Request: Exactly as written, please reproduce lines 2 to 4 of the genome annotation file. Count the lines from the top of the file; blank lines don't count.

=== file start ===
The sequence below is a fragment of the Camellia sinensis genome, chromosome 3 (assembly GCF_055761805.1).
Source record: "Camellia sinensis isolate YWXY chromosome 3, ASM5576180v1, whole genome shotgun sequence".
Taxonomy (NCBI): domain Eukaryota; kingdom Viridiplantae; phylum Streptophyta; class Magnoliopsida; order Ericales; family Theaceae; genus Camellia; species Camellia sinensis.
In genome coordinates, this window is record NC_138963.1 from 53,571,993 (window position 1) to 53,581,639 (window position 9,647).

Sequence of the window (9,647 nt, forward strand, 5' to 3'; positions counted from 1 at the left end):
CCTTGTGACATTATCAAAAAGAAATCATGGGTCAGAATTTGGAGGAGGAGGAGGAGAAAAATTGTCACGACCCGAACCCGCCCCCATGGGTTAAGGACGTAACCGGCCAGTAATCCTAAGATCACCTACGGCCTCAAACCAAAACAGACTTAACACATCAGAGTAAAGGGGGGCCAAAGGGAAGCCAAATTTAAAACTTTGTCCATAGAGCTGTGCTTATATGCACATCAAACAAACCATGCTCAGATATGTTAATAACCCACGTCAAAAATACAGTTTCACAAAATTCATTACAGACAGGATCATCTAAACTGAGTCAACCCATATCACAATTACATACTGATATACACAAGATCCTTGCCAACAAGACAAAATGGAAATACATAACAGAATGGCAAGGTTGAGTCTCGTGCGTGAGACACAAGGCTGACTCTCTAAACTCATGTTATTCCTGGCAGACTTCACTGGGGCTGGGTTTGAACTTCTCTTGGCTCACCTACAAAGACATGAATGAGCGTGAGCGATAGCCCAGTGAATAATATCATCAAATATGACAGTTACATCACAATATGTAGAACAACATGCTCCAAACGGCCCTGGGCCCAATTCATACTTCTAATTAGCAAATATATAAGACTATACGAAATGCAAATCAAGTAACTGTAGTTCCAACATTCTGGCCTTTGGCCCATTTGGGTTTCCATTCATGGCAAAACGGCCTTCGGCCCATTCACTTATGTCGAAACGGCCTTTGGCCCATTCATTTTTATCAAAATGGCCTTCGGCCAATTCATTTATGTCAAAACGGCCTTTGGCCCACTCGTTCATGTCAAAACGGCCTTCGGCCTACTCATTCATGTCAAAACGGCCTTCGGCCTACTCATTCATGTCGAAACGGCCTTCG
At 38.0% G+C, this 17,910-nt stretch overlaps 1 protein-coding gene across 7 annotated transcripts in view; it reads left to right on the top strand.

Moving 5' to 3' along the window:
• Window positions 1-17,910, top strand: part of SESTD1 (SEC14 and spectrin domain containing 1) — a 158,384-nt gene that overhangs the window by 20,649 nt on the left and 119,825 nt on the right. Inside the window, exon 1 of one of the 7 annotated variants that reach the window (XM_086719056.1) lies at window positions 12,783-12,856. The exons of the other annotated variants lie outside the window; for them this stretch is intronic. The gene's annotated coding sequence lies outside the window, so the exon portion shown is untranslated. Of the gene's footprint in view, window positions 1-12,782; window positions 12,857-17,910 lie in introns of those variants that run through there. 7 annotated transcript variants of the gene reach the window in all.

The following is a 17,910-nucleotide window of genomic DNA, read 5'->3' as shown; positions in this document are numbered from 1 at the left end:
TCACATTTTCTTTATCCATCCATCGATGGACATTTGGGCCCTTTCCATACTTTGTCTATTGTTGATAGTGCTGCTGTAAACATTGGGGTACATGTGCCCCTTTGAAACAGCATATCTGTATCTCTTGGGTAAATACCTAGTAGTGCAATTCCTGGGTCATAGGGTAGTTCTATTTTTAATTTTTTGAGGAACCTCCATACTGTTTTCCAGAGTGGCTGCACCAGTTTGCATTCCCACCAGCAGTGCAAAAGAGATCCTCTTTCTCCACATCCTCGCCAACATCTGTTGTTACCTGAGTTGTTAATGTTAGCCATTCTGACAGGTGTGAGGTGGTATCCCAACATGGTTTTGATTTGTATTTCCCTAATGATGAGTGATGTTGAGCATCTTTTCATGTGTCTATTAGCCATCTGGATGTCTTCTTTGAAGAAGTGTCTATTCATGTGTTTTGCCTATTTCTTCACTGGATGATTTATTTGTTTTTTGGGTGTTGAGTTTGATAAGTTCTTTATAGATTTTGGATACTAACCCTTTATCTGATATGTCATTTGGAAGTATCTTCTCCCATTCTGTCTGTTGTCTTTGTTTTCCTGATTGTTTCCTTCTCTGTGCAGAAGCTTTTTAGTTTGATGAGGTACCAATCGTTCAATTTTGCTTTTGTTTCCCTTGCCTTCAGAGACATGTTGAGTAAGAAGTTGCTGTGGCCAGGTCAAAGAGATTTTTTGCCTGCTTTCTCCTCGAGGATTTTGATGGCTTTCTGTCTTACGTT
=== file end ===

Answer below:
Source record: "Camellia sinensis isolate YWXY chromosome 3, ASM5576180v1, whole genome shotgun sequence".
Taxonomy (NCBI): domain Eukaryota; kingdom Viridiplantae; phylum Streptophyta; class Magnoliopsida; order Ericales; family Theaceae; genus Camellia; species Camellia sinensis.
In genome coordinates, this window is record NC_138963.1 from 53,571,993 (window position 1) to 53,581,639 (window position 9,647).